Because Lily is four and a half, she just had her B4 School Check (their spelling, not mine). She was excited to go to the doctor's office to play lots of games that tested her school readiness and general well-being.

Lily took the testing very seriously and tried her best with everything. The nurse got her to: hop and balance on one foot; throw and catch a ball; put shapes in a shapo; write her name; copy some letters the nurse wrote down and then read them out to her; draw a picture of a person, count to 10; and count how many fingers she was holding up.

The nurse also weighed and measured Lily and checked her teeth for any sign of decay. Apparently Lily is very tall and her teeth look great. She also aced all the tests, and the nurse said Lily is the first kid to count backwards from 10 for her - Lily's favourite new trick.

Lily also recently had an hour-long interview for Growing Up in New Zealand, which is a longitudinal study she has been part of since I was pregnant with her. I love these interviews, as they offer me insight into all the different things Lily has learned. Because she is my eldest child, I don't have anyone to compare her development to, so it's interesting to see the kinds of things they are looking for in her age group.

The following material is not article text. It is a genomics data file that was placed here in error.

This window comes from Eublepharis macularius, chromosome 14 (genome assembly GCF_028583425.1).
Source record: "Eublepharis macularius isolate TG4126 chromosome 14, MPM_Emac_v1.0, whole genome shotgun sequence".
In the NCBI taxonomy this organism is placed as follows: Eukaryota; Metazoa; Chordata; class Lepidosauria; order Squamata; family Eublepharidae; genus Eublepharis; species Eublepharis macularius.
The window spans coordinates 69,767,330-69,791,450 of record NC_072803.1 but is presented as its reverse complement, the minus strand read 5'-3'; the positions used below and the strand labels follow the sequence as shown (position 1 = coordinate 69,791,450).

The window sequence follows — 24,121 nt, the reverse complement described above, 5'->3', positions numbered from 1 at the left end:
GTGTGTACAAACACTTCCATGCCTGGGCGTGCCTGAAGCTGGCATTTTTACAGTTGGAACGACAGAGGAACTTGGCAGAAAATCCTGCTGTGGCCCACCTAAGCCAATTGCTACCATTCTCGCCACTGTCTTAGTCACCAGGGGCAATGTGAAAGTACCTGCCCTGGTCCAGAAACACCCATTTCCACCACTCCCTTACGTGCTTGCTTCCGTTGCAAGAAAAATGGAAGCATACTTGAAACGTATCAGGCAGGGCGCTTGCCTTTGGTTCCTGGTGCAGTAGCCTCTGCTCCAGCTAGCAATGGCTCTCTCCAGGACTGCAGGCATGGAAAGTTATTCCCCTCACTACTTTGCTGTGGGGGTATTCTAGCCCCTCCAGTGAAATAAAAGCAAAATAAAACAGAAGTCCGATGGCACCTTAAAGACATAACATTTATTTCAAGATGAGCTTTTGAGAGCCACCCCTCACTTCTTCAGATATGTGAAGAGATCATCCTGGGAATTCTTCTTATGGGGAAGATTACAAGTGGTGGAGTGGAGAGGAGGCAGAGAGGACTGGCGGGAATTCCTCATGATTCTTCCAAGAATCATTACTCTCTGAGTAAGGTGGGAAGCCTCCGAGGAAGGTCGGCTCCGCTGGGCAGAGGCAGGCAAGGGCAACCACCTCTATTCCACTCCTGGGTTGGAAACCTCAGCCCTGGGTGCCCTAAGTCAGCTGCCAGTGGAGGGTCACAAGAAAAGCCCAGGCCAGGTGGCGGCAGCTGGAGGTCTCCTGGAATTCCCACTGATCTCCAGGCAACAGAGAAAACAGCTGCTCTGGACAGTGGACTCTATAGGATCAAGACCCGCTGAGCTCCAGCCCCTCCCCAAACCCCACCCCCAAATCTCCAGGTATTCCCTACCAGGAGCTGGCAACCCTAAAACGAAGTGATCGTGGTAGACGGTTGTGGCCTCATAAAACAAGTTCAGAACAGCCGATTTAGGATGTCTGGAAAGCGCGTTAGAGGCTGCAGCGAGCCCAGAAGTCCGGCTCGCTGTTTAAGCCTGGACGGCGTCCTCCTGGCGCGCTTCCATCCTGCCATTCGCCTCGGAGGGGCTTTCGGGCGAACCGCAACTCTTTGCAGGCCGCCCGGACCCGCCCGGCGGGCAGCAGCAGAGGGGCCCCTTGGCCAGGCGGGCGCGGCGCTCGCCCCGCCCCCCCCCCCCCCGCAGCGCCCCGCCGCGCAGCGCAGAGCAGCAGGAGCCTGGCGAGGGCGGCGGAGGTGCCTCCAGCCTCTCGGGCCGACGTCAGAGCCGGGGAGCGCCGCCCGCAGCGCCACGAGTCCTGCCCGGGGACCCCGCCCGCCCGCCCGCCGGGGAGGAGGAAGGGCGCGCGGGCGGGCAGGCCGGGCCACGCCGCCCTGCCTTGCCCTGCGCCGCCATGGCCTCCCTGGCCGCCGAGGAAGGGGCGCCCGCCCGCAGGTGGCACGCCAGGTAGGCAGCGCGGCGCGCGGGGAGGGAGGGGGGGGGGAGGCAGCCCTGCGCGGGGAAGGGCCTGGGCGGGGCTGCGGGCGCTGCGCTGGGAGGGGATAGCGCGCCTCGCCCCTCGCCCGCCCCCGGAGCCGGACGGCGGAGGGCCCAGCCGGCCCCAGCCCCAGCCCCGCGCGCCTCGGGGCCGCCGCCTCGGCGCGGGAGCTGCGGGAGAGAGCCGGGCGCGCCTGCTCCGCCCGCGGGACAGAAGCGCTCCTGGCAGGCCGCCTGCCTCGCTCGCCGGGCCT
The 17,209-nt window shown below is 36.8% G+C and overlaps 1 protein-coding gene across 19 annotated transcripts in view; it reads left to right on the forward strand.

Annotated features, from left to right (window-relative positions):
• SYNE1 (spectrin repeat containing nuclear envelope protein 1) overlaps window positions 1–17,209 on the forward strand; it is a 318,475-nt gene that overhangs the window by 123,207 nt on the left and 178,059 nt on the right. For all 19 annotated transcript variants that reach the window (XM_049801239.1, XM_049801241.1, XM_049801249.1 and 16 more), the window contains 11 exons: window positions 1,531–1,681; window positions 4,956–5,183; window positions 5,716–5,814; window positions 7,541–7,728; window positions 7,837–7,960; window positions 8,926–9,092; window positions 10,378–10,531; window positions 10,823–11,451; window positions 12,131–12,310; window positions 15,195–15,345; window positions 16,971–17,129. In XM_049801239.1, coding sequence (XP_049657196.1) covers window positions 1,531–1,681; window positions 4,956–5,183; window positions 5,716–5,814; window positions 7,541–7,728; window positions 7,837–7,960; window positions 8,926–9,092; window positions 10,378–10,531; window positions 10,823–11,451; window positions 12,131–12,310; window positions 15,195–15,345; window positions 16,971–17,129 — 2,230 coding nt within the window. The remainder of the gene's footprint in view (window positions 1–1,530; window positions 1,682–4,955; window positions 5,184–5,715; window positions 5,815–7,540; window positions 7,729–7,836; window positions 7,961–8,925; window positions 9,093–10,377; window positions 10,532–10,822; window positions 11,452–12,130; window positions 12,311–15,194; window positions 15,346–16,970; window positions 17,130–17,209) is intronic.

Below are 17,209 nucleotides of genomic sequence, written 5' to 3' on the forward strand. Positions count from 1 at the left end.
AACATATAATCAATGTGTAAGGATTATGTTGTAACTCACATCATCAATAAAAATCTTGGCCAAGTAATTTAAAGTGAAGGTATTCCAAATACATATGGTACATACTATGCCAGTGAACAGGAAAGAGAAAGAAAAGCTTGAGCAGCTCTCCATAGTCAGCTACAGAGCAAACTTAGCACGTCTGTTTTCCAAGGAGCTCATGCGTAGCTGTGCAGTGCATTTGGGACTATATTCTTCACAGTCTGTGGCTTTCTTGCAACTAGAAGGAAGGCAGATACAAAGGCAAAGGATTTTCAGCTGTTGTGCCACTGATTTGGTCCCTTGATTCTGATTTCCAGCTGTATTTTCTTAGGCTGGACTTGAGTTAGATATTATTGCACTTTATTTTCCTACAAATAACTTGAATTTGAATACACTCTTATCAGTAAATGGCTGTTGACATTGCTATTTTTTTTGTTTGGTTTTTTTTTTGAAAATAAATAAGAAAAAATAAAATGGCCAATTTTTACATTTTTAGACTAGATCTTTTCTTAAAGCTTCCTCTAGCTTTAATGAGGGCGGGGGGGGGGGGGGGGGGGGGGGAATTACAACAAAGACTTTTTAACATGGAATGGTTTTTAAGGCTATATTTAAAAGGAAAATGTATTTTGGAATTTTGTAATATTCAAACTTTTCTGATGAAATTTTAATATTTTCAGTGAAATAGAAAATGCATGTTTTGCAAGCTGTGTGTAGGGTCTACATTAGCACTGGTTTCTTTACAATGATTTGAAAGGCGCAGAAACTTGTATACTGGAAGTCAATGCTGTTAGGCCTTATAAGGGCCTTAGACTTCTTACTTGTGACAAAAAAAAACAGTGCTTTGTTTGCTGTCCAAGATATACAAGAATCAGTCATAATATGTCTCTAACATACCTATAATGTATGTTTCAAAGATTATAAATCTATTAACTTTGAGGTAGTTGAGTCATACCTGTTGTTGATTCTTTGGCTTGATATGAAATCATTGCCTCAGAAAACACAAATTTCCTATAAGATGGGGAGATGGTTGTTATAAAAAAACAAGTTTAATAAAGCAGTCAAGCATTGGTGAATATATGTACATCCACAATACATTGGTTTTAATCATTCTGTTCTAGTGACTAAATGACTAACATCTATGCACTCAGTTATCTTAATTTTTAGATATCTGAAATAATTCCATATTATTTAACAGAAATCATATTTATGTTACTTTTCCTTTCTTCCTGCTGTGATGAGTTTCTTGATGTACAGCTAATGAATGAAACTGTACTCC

Again, Lily took the testing very seriously, and I was impressed with how much she knew.

After Lily finished her part of the interview, I was also interviewed about Lily for an hour.

I found the health questions of the interview particularly interesting because the interviewer asked what vaccinations Lily has had (none), plus which of a whole host of common childhood illnesses such as eczema, asthma, ear infections, allergies, etc, Lily had suffered (none), and how many times in the past year she has been to the doctor (none).

The interviewer commented that she'd never had 'never' as an answer on the doctor question before, and all I could think was that I hope this longitudinal study shows that children who are not vaccinated enjoy better health than vaccinated children. I know other smaller studies have shown that, but this is a massive, longitudinal study so the findings could be quite profound.